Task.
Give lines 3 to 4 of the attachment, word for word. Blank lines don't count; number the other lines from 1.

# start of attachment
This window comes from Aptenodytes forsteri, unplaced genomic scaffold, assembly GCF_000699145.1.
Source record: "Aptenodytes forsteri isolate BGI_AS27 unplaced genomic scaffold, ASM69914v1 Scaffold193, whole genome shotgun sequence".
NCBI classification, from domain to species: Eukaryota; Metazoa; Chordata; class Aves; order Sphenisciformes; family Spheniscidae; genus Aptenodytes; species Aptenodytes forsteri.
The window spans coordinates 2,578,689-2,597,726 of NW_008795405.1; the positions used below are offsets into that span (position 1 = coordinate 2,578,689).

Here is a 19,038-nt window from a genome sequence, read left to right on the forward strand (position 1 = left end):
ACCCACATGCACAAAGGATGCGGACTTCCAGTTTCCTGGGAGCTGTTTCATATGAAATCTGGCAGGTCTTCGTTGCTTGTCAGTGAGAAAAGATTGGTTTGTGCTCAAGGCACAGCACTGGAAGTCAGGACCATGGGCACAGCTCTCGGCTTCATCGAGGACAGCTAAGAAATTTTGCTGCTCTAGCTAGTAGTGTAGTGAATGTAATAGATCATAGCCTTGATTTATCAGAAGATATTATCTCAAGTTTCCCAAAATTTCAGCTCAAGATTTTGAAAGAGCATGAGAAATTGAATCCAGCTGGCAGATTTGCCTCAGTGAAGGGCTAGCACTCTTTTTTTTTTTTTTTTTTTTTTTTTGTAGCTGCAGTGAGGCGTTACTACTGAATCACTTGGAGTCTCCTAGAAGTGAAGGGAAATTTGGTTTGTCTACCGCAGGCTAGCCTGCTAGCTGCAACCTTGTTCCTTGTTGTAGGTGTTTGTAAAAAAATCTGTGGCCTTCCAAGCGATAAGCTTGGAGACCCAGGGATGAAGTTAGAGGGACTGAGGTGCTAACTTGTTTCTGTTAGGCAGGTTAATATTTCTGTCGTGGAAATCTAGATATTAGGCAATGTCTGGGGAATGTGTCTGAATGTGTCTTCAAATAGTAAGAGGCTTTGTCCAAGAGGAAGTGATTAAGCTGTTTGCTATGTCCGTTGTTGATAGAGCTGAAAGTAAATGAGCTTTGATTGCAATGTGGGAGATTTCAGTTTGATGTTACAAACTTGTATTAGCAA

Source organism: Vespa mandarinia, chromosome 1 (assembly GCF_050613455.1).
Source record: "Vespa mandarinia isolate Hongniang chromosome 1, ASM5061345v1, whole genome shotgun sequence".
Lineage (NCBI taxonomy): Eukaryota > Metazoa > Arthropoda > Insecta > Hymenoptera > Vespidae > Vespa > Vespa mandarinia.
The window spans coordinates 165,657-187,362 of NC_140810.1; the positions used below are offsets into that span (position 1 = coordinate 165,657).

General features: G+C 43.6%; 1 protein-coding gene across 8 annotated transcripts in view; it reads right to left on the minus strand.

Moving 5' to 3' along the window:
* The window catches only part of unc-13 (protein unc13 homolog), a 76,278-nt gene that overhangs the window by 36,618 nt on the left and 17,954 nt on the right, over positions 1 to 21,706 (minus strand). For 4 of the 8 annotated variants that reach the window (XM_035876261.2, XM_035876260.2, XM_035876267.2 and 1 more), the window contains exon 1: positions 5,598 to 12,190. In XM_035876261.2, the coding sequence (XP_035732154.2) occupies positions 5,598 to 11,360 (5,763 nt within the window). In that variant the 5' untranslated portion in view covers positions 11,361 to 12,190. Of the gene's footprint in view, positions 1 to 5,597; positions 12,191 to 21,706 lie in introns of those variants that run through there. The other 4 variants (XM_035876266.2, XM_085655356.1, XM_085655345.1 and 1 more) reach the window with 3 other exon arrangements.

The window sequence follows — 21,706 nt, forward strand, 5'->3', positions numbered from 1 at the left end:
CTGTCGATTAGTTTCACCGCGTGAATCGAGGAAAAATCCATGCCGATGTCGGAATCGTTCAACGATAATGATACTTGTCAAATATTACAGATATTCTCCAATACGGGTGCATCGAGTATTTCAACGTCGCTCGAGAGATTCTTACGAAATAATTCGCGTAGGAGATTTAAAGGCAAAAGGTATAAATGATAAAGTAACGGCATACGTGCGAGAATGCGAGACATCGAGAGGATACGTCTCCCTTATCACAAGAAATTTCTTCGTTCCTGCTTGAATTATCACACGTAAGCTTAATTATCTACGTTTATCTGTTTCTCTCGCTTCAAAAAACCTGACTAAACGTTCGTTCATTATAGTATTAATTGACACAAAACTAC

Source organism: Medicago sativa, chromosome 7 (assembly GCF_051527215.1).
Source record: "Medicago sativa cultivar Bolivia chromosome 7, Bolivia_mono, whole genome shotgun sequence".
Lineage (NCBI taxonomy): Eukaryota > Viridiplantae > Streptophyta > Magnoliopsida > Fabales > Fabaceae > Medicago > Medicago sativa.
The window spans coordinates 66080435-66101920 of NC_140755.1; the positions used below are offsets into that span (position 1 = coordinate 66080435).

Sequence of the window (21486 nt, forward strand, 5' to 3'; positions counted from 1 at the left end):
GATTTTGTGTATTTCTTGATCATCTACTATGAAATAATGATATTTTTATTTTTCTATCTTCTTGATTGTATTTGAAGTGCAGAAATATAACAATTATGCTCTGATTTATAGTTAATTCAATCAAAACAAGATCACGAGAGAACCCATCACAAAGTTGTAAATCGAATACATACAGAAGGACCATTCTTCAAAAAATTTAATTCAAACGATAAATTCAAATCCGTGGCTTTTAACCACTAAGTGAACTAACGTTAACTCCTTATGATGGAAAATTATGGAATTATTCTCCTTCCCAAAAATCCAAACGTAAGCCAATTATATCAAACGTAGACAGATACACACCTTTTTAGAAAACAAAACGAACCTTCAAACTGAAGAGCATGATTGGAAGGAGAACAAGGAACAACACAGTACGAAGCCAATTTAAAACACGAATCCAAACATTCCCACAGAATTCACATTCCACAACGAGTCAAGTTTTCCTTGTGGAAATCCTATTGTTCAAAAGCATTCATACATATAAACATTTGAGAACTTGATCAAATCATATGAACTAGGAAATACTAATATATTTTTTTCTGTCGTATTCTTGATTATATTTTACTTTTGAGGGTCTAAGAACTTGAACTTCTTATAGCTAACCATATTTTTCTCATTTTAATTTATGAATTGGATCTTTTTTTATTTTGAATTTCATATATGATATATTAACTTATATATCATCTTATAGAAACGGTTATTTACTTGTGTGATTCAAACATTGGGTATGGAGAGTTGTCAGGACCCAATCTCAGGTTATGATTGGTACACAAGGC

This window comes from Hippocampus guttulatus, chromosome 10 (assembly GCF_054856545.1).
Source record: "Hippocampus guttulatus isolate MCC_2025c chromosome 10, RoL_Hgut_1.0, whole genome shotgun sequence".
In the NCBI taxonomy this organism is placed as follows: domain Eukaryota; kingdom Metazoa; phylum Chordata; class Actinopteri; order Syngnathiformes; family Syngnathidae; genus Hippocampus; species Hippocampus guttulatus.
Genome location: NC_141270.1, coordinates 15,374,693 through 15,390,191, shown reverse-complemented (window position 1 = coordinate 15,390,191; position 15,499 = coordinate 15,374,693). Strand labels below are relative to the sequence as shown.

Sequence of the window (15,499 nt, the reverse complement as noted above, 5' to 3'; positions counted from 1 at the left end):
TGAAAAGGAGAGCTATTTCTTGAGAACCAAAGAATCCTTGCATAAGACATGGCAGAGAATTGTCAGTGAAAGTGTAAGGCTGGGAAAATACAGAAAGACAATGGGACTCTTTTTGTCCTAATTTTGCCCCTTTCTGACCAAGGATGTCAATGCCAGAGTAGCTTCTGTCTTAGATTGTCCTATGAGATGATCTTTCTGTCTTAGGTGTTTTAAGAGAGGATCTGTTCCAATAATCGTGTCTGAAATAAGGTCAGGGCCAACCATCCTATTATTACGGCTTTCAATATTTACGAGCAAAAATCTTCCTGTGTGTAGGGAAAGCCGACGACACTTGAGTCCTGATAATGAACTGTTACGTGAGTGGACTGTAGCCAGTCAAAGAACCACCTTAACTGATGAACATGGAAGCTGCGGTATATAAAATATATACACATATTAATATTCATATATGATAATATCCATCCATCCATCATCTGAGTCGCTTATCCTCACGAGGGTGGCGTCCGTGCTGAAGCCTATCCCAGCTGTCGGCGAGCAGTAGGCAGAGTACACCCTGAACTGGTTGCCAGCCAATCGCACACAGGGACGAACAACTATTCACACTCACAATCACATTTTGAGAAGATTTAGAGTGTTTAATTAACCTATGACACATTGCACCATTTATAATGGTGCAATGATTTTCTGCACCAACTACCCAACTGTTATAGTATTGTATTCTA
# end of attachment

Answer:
NCBI classification, from domain to species: Eukaryota; Metazoa; Chordata; class Aves; order Sphenisciformes; family Spheniscidae; genus Aptenodytes; species Aptenodytes forsteri.
The window spans coordinates 2,578,689-2,597,726 of NW_008795405.1; the positions used below are offsets into that span (position 1 = coordinate 2,578,689).